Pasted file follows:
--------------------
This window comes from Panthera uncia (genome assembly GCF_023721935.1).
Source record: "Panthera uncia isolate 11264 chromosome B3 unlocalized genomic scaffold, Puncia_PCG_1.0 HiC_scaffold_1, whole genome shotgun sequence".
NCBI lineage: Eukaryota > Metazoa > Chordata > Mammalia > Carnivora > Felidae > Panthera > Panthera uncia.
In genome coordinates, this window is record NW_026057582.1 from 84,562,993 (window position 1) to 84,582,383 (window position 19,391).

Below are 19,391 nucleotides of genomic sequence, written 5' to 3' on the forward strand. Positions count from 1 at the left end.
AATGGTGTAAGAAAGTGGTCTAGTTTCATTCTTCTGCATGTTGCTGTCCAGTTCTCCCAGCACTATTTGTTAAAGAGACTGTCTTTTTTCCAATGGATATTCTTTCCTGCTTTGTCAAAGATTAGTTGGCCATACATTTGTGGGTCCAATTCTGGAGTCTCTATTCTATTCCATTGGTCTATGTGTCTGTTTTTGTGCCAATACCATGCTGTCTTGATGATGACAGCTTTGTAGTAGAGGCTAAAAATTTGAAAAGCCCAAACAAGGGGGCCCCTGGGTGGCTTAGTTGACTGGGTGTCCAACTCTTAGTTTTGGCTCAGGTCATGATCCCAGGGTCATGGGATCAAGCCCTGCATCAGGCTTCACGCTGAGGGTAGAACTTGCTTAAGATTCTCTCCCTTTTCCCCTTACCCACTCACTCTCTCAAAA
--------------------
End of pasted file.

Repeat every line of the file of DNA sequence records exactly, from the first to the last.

This window comes from Panthera uncia (genome assembly GCF_023721935.1).
Source record: "Panthera uncia isolate 11264 chromosome B3 unlocalized genomic scaffold, Puncia_PCG_1.0 HiC_scaffold_1, whole genome shotgun sequence".
NCBI lineage: Eukaryota > Metazoa > Chordata > Mammalia > Carnivora > Felidae > Panthera > Panthera uncia.
In genome coordinates, this window is record NW_026057582.1 from 84,562,993 (window position 1) to 84,582,383 (window position 19,391).

Below are 19,391 nucleotides of genomic sequence, written 5' to 3' on the forward strand. Positions count from 1 at the left end.
AATGGTGTAAGAAAGTGGTCTAGTTTCATTCTTCTGCATGTTGCTGTCCAGTTCTCCCAGCACTATTTGTTAAAGAGACTGTCTTTTTTCCAATGGATATTCTTTCCTGCTTTGTCAAAGATTAGTTGGCCATACATTTGTGGGTCCAATTCTGGAGTCTCTATTCTATTCCATTGGTCTATGTGTCTGTTTTTGTGCCAATACCATGCTGTCTTGATGATGACAGCTTTGTAGTAGAGGCTAAAAATTTGAAAAGCCCAAACAAGGGGGCCCCTGGGTGGCTTAGTTGACTGGGTGTCCAACTCTTAGTTTTGGCTCAGGTCATGATCCCAGGGTCATGGGATCAAGCCCTGCATCAGGCTTCACGCTGAGGGTAGAACTTGCTTAAGATTCTCTCCCTTTTCCCCTTACCCACTCACTCTCTCAAAA